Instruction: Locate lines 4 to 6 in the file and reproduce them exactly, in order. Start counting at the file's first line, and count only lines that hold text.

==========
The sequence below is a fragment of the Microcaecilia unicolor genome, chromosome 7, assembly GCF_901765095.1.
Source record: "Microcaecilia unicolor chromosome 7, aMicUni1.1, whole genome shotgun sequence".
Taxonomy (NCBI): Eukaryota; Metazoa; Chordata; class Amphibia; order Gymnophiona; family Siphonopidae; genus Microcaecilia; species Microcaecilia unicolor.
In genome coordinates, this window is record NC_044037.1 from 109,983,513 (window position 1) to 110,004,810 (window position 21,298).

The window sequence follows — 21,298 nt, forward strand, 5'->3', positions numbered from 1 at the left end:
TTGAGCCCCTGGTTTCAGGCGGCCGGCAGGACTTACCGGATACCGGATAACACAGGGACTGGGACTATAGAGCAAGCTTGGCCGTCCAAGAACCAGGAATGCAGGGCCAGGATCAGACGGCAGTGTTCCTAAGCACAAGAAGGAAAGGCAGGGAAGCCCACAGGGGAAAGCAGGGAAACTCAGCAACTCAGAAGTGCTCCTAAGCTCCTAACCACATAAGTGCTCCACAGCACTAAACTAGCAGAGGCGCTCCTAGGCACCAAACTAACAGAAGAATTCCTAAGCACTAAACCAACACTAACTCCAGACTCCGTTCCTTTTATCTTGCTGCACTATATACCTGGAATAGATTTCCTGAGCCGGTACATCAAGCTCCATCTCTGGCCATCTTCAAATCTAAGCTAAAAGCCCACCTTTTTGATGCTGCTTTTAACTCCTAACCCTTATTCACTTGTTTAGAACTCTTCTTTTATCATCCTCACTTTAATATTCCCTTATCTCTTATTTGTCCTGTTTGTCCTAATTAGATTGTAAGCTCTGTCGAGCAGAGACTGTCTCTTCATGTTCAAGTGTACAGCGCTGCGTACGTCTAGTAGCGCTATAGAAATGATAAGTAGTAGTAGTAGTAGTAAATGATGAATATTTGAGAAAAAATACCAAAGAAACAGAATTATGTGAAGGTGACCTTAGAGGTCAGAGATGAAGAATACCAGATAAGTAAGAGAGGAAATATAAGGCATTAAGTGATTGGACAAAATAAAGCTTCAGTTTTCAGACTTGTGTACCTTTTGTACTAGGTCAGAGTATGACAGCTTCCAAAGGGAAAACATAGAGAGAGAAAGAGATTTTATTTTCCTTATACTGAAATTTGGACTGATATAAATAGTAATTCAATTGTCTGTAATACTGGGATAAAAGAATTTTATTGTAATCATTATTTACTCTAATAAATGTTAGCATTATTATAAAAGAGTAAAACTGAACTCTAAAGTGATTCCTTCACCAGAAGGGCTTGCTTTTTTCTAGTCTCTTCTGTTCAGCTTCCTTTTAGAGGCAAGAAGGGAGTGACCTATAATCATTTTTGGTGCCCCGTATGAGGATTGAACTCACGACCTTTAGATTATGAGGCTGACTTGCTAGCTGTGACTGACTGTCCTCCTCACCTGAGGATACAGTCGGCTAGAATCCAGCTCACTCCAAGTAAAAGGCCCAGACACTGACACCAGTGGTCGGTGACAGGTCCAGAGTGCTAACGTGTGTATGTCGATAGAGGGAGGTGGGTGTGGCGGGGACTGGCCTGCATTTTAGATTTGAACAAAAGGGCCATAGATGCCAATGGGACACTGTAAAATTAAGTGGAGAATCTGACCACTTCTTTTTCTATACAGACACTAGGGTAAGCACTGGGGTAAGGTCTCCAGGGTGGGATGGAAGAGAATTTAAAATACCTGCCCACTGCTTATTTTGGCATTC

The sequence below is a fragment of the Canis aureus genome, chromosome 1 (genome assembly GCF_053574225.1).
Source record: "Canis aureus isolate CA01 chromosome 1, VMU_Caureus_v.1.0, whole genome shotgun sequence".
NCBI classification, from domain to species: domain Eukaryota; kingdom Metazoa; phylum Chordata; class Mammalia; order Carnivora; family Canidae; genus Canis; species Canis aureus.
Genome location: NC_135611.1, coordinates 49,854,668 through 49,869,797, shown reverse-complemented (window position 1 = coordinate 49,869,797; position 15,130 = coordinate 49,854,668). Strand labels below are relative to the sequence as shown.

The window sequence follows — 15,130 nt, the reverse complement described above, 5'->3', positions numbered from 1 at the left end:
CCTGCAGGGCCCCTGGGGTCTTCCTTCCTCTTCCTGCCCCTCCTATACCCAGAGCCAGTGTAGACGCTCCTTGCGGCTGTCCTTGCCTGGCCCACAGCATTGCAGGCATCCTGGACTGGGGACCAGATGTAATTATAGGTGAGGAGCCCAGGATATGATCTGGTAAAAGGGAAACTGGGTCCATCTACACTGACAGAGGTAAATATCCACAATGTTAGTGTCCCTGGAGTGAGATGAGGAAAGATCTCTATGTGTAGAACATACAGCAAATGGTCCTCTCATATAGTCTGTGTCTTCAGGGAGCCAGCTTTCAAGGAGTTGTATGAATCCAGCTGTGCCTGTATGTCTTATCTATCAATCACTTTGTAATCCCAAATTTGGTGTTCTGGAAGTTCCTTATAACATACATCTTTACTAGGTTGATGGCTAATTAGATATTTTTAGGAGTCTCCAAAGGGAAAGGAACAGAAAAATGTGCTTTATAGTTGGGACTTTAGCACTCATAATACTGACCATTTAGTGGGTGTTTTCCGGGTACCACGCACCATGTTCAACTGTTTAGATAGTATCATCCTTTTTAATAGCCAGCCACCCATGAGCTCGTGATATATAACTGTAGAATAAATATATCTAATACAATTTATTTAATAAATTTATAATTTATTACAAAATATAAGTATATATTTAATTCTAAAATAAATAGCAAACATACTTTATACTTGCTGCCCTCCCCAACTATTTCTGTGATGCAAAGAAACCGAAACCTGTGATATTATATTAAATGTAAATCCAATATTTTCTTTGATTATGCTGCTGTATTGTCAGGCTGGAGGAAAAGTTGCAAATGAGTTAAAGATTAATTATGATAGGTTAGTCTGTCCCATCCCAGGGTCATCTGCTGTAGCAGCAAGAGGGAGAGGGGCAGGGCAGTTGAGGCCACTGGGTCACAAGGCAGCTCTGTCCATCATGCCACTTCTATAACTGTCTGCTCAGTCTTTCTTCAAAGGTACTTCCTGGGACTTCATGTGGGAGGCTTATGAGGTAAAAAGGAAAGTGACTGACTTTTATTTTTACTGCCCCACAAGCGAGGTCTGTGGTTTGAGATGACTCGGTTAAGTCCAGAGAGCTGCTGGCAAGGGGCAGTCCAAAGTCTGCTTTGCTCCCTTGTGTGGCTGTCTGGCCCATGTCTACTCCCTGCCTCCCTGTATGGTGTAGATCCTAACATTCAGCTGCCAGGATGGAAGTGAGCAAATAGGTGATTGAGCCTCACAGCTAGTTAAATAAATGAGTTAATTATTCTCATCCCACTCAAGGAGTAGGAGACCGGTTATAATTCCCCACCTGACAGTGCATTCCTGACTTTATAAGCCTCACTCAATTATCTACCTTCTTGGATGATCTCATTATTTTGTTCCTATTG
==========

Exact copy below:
In genome coordinates, this window is record NC_044037.1 from 109,983,513 (window position 1) to 110,004,810 (window position 21,298).

The window sequence follows — 21,298 nt, forward strand, 5'->3', positions numbered from 1 at the left end:
TTGAGCCCCTGGTTTCAGGCGGCCGGCAGGACTTACCGGATACCGGATAACACAGGGACTGGGACTATAGAGCAAGCTTGGCCGTCCAAGAACCAGGAATGCAGGGCCAGGATCAGACGGCAGTGTTCCTAAGCACAAGAAGGAAAGGCAGGGAAGCCCACAGGGGAAAGCAGGGAAACTCAGCAACTCAGAAGTGCTCCTAAGCTCCTAACCACATAAGTGCTCCACAGCACTAAACTAGCAGAGGCGCTCCTAGGCACCAAACTAACAGAAGAATTCCTAAGCACTAAACCAACACTAACTCCAGACTCCGTTCCTTTTATCTTGCTGCACTATATACCTGGAATAGATTTCCTGAGCCGGTACATCAAGCTCCATCTCTGGCCATCTTCAAATCTAAGCTAAAAGCCCACCTTTTTGATGCTGCTTTTAACTCCTAACCCTTATTCACTTGTTTAGAACTCTTCTTTTATCATCCTCACTTTAATATTCCCTTATCTCTTATTTGTCCTGTTTGTCCTAATTAGATTGTAAGCTCTGTCGAGCAGAGACTGTCTCTTCATGTTCAAGTGTACAGCGCTGCGTACGTCTAGTAGCGCTATAGAAATGATAAGTAGTAGTAGTAGTAGTAAATGATGAATATTTGAGAAAAAATACCAAAGAAACAGAATTATGTGAAGGTGACCTTAGAGGTCAGAGATGAAGAATACCAGATAAGTAAGAGAGGAAATATAAGGCATTAAGTGATTGGACAAAATAAAGCTTCAGTTTTCAGACTTGTGTACCTTTTGTACTAGGTCAGAGTATGACAGCTTCCAAAGGGAAAACATAGAGAGAGAAAGAGATTTTATTTTCCTTATACTGAAATTTGGACTGATATAAATAGTAATTCAATTGTCTGTAATACTGGGATAAAAGAATTTTATTGTAATCATTATTTACTCTAATAAATGTTAGCATTATTATAAAAGAGTAAAACTGAACTCTAAAGTGATTCCTTCACCAGAAGGGCTTGCTTTTTTCTAGTCTCTTCTGTTCAGCTTCCTTTTAGAGGCAAGAAGGGAGTGACCTATAATCATTTTTGGTGCCCCGTATGAGGATTGAACTCACGACCTTTAGATTATGAGGCTGACTTGCTAGCTGTGACTGACTGTCCTCCTCACCTGAGGATACAGTCGGCTAGAATCCAGCTCACTCCAAGTAAAAGGCCCAGACACTGACACCAGTGGTCGGTGACAGGTCCAGAGTGCTAACGTGTGTATGTCGATAGAGGGAGGTGGGTGTGGCGGGGACTGGCCTGCATTTTAGATTTGAACAAAAGGGCCATAGATGCCAATGGGACACTGTAAAATTAAGTGGAGAATCTGACCACTTCTTTTTCTATACAGACACTAGGGTAAGCACTGGGGTAAGGTCTCCAGGGTGGGATGGAAGAGAATTTAAAATACCTGCCCACTGCTTATTTTGGCATTC